When Ryan Yasin bought a gift of clothing for his newborn nephew, the baby had outgrown it by the time it was delivered. Yasin, a master’s student in London’s Royal College of Art’s Innovation Design Engineering program, was inspired by the problem of short-lived kids’ garments, and wondered if it would be possible to design clothing that could grow along with children.
He started experimenting and realized that by pleating synthetic fabric in a particular pattern, it was possible for a piece of clothing to stretch in both directions. He sewed a prototype–a pair of tiny pants–and formed the pleats by heating up the fabric around a special mold in his oven at home. The prototype worked: It fit both his baby nephew and his two-year-old niece.
A new line of gender-neutral, waterproof outerwear called Petit Pli, under development now, uses the same concept. Kids can go through six or seven sizes in their first two years; so can the brand’s new jacket, which fits children from 6 months old to 36 months. In theory, parents can reduce consumption and waste.
“I believe new parents and young children are both at a stage in their lives where they are open to learning and absorbing new information—could Petit Pli instill a message that fast fashion is unnecessary and longevity is key?” Yasin says. “I really do hope so.”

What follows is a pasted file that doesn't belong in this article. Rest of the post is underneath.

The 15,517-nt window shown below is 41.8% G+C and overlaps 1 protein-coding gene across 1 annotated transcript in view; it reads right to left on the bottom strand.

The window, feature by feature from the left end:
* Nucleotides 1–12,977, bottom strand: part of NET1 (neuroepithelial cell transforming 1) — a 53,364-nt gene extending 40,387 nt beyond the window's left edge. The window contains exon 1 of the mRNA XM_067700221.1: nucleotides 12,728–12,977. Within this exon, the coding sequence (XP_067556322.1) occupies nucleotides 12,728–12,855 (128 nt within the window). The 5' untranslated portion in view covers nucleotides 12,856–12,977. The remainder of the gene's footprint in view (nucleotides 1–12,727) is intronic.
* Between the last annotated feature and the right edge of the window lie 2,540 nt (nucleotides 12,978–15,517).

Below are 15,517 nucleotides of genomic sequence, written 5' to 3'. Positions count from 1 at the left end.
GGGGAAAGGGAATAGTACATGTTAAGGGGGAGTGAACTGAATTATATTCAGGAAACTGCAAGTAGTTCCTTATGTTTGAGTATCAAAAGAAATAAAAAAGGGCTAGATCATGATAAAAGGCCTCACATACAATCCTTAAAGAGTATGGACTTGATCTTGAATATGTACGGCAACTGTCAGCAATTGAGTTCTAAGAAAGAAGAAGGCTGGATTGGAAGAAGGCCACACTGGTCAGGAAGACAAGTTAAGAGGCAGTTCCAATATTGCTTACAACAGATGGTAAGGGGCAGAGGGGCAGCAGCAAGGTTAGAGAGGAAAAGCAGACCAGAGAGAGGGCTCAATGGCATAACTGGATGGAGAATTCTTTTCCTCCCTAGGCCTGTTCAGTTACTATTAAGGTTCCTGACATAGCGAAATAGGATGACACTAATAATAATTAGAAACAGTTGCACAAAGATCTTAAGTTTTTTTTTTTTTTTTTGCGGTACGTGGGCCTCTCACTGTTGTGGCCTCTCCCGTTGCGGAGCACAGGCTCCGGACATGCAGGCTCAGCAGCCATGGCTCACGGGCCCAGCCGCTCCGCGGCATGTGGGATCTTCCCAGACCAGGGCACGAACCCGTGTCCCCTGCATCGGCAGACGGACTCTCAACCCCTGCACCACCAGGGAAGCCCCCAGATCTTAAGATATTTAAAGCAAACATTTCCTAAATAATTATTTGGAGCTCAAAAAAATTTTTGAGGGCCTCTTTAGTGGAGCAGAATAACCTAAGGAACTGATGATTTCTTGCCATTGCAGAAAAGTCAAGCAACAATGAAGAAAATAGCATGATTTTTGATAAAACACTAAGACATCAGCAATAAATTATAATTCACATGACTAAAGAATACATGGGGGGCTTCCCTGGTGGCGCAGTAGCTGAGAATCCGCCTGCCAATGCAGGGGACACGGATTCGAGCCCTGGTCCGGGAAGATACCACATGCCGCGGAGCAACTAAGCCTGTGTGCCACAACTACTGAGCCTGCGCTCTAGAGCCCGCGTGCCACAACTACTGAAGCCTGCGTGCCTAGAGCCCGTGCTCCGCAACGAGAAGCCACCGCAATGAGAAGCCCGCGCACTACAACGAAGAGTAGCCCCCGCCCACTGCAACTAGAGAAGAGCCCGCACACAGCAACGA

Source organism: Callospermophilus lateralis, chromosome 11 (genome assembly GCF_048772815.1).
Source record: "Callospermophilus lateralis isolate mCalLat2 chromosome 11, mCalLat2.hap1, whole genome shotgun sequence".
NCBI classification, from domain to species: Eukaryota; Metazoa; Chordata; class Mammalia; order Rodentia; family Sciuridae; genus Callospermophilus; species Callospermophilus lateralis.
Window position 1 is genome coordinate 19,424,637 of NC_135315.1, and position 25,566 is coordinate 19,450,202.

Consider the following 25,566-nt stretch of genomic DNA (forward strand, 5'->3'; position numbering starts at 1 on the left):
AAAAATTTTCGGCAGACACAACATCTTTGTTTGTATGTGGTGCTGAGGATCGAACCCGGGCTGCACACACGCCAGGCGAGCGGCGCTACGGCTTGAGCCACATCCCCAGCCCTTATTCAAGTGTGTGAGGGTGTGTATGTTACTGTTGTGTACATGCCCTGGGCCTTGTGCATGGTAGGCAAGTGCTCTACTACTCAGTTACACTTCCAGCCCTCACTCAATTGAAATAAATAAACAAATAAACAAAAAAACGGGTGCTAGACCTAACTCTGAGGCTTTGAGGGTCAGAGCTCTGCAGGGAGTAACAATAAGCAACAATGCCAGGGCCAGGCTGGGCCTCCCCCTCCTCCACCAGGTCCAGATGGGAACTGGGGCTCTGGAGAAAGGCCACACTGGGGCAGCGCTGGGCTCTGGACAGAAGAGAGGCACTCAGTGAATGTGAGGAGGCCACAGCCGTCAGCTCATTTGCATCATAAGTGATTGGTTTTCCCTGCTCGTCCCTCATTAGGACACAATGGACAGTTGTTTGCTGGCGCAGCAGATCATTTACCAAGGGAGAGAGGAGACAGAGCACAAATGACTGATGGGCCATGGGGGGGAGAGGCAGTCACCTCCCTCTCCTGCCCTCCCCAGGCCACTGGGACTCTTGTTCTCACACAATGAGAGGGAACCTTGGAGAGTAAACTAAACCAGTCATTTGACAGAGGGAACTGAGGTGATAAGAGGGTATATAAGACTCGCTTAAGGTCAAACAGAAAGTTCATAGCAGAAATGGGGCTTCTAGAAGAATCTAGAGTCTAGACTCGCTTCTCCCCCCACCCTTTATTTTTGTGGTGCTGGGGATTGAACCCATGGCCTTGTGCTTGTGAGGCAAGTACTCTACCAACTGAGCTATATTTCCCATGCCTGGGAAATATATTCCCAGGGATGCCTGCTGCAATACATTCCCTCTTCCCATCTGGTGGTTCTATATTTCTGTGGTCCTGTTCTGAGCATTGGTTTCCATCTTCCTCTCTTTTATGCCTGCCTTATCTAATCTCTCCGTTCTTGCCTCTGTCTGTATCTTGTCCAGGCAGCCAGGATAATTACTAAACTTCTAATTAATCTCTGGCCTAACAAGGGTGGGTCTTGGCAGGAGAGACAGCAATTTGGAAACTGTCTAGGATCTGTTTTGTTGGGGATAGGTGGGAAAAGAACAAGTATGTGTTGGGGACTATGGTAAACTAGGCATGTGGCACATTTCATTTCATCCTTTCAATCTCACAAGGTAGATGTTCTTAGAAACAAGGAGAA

If parents can avoid buying six new jackets as a child grows, in addition to saving money, they can also avoid the environmental footprint of manufacturing, transporting, and discarding each of those jackets.
The designs have some superficial similarity to novelty “bubble shirts” that also expand from a tiny size, but unlike those shirts, the clothing is designed to hold a defined silhouette at each stage of expansion. Yasin, who has a background in aeronautical engineering, took inspiration from the way that nano-satellites are packed. “The expanded shape [of the clothing] is directly determined by the packing ratios of the material structure,” he says.
The grid-like folds on the outerwear point downward, both so rain can easily run off and crumbs won’t get caught in the folds when kids have lunch. When it’s not in use, the jacket is tiny enough to fit in a parent’s pocket. The fabric is strong enough that it can last as long as a child can wear it, but if the clothing does wear out, because it uses a single material, it’s also recyclable. Yasin is investigating a take-back system that would recycle fibers from old clothing into new garments.
He doesn’t expect parents to dress kids entirely in expandable clothes; because the designs use a synthetic fabric, he says, they’re best for outerwear rather than wearing directly next to the skin. But he’s working on new designs. “In order to increase our impact against overconsumption, we’re working hard at developing our range to encapsulate a wider variety of garments,” he says.